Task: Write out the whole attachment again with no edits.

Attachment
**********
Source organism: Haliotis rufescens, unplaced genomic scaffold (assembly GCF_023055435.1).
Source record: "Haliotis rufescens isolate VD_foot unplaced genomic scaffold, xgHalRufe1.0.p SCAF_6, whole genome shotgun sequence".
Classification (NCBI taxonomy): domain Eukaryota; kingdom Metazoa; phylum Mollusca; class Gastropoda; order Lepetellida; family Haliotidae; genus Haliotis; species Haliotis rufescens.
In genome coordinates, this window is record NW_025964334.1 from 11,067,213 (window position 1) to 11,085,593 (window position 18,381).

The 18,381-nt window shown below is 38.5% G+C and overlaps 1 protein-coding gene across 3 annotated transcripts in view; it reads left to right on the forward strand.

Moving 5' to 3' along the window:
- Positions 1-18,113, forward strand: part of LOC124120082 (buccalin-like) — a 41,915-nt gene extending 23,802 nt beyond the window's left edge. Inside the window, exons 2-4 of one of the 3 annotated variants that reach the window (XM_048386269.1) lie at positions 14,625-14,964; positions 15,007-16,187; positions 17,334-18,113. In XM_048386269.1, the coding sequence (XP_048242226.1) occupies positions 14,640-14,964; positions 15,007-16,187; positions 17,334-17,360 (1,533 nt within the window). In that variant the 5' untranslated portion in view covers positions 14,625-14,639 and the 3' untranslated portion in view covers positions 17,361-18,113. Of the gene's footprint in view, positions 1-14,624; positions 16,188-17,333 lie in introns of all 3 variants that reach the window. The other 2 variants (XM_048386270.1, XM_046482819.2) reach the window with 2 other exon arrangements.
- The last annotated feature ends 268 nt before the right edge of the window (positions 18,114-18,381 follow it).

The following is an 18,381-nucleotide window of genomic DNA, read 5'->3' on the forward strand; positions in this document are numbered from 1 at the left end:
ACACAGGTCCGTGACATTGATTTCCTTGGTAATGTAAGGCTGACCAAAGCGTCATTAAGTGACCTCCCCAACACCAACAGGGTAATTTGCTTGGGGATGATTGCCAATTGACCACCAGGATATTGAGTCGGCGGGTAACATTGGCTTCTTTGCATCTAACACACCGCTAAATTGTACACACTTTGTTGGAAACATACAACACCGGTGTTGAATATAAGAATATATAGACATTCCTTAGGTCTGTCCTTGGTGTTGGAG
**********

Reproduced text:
Source organism: Haliotis rufescens, unplaced genomic scaffold (assembly GCF_023055435.1).
Source record: "Haliotis rufescens isolate VD_foot unplaced genomic scaffold, xgHalRufe1.0.p SCAF_6, whole genome shotgun sequence".
Classification (NCBI taxonomy): domain Eukaryota; kingdom Metazoa; phylum Mollusca; class Gastropoda; order Lepetellida; family Haliotidae; genus Haliotis; species Haliotis rufescens.
In genome coordinates, this window is record NW_025964334.1 from 11,067,213 (window position 1) to 11,085,593 (window position 18,381).

The 18,381-nt window shown below is 38.5% G+C and overlaps 1 protein-coding gene across 3 annotated transcripts in view; it reads left to right on the forward strand.

Moving 5' to 3' along the window:
- Positions 1-18,113, forward strand: part of LOC124120082 (buccalin-like) — a 41,915-nt gene extending 23,802 nt beyond the window's left edge. Inside the window, exons 2-4 of one of the 3 annotated variants that reach the window (XM_048386269.1) lie at positions 14,625-14,964; positions 15,007-16,187; positions 17,334-18,113. In XM_048386269.1, the coding sequence (XP_048242226.1) occupies positions 14,640-14,964; positions 15,007-16,187; positions 17,334-17,360 (1,533 nt within the window). In that variant the 5' untranslated portion in view covers positions 14,625-14,639 and the 3' untranslated portion in view covers positions 17,361-18,113. Of the gene's footprint in view, positions 1-14,624; positions 16,188-17,333 lie in introns of all 3 variants that reach the window. The other 2 variants (XM_048386270.1, XM_046482819.2) reach the window with 2 other exon arrangements.
- The last annotated feature ends 268 nt before the right edge of the window (positions 18,114-18,381 follow it).

The following is an 18,381-nucleotide window of genomic DNA, read 5'->3' on the forward strand; positions in this document are numbered from 1 at the left end:
ACACAGGTCCGTGACATTGATTTCCTTGGTAATGTAAGGCTGACCAAAGCGTCATTAAGTGACCTCCCCAACACCAACAGGGTAATTTGCTTGGGGATGATTGCCAATTGACCACCAGGATATTGAGTCGGCGGGTAACATTGGCTTCTTTGCATCTAACACACCGCTAAATTGTACACACTTTGTTGGAAACATACAACACCGGTGTTGAATATAAGAATATATAGACATTCCTTAGGTCTGTCCTTGGTGTTGGAG